I grew up in bessborough place at the back of our house and Grosvenor road and bessborough gardens was a fantastic playground called trinity mews it had a paddling pool sandpit football area and various things to climb on, such as a train , slide also as Wendy house. There were plants surrounding this wonderful play area, two playground attendants ,also a shelter for when it rained. The children were constantly told off by the playground keepers for touching the plants or kicking the ball out of the permitted area, there was hopscotch as well, all these play items were brick apart from the slide. Pollock was the centre of my universe and I felt sorry and still do for anyone not being born there. To this day I miss it and constantly look for images of the streets around there, my sister and me often go back to take a clumped of our beloved London. The stucco houses were a feature and the backs of the houses enabled parents to see thier children playing.

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Justin Russ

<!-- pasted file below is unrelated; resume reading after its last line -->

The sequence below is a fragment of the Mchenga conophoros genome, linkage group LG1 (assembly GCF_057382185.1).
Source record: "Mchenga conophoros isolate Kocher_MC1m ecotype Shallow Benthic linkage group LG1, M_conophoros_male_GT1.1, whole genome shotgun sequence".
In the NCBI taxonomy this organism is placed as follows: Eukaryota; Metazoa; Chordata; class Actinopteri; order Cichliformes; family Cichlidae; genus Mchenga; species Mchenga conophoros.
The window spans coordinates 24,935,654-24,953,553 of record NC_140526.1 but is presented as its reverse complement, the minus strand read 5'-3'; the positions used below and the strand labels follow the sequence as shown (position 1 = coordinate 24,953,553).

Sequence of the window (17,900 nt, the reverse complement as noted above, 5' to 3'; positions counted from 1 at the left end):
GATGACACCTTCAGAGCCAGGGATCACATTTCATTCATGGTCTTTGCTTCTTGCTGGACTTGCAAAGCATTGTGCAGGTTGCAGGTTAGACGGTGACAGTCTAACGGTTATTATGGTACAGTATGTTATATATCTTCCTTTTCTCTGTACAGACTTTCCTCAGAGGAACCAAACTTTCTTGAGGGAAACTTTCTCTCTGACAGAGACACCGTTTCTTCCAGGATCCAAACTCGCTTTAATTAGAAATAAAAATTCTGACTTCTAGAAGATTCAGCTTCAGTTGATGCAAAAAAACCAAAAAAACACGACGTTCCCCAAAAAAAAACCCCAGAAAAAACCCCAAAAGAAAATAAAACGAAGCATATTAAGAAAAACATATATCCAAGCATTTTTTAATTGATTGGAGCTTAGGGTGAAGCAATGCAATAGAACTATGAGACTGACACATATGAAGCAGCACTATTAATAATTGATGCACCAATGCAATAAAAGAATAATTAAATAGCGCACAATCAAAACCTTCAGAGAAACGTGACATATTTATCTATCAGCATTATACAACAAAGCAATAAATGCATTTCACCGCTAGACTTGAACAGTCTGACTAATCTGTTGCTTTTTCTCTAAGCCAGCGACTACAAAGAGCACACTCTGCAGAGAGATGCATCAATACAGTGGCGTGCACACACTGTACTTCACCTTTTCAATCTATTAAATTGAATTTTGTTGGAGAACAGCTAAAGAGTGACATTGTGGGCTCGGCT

Added: 15 Feb 2021 20:25 GMT   

Binney Street, W1K
Binney St was previously named Thomas Street before the 1950’s. Before the 1840’s (approx.) it was named Bird St both above and below Oxford St.

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Comment
Jude Allen   
Added: 29 Jul 2021 07:53 GMT   

Bra top
I jave a jewelled item of clothong worn by a revie girl.
It is red with diamante straps. Inside it jas a label Bermans Revue 16 Orange Street but I cannot find any info online about the revue only that 16 Orange Street used to be a theatre. Does any one know about the revue. I would be intesrested to imagine the wearer of the article and her London life.

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Lynette beardwood   
Added: 29 Nov 2022 20:53 GMT   

Spy’s Club